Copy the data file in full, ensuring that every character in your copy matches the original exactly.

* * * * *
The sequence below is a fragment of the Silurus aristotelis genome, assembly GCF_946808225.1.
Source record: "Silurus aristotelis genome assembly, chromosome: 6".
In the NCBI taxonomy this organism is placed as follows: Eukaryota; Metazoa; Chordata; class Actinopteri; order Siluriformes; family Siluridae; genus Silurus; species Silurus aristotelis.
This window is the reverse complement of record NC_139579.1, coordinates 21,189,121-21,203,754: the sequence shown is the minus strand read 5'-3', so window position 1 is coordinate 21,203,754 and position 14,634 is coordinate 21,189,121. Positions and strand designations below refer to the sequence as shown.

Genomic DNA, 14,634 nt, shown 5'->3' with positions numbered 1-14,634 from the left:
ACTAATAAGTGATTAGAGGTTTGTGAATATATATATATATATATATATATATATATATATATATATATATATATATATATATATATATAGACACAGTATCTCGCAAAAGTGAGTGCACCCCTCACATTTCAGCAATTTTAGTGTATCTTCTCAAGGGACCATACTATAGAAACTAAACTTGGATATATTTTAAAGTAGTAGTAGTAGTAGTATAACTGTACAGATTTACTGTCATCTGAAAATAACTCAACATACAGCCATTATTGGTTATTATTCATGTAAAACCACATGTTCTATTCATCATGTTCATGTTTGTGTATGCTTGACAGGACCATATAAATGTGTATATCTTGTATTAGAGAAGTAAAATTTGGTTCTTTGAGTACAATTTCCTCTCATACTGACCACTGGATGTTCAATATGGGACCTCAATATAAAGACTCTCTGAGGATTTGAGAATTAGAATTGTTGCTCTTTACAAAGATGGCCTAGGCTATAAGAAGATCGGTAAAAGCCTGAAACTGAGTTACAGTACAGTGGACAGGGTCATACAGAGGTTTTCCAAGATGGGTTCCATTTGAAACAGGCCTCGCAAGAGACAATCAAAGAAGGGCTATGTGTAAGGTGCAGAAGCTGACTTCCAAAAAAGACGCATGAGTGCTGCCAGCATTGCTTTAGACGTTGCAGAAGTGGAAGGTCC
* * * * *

The sequence below is a fragment of the Silurus aristotelis genome, assembly GCF_946808225.1.
Source record: "Silurus aristotelis genome assembly, chromosome: 6".
In the NCBI taxonomy this organism is placed as follows: Eukaryota; Metazoa; Chordata; class Actinopteri; order Siluriformes; family Siluridae; genus Silurus; species Silurus aristotelis.
This window is the reverse complement of record NC_139579.1, coordinates 21,189,121-21,203,754: the sequence shown is the minus strand read 5'-3', so window position 1 is coordinate 21,203,754 and position 14,634 is coordinate 21,189,121. Positions and strand designations below refer to the sequence as shown.

Genomic DNA, 14,634 nt, shown 5'->3' with positions numbered 1-14,634 from the left:
ACTAATAAGTGATTAGAGGTTTGTGAATATATATATATATATATATATATATATATATATATATATATATATATATATATATATATATAGACACAGTATCTCGCAAAAGTGAGTGCACCCCTCACATTTCAGCAATTTTAGTGTATCTTCTCAAGGGACCATACTATAGAAACTAAACTTGGATATATTTTAAAGTAGTAGTAGTAGTAGTATAACTGTACAGATTTACTGTCATCTGAAAATAACTCAACATACAGCCATTATTGGTTATTATTCATGTAAAACCACATGTTCTATTCATCATGTTCATGTTTGTGTATGCTTGACAGGACCATATAAATGTGTATATCTTGTATTAGAGAAGTAAAATTTGGTTCTTTGAGTACAATTTCCTCTCATACTGACCACTGGATGTTCAATATGGGACCTCAATATAAAGACTCTCTGAGGATTTGAGAATTAGAATTGTTGCTCTTTACAAAGATGGCCTAGGCTATAAGAAGATCGGTAAAAGCCTGAAACTGAGTTACAGTACAGTGGACAGGGTCATACAGAGGTTTTCCAAGATGGGTTCCATTTGAAACAGGCCTCGCAAGAGACAATCAAAGAAGGGCTATGTGTAAGGTGCAGAAGCTGACTTCCAAAAAAGACGCATGAGTGCTGCCAGCATTGCTTTAGACGTTGCAGAAGTGGAAGGTCC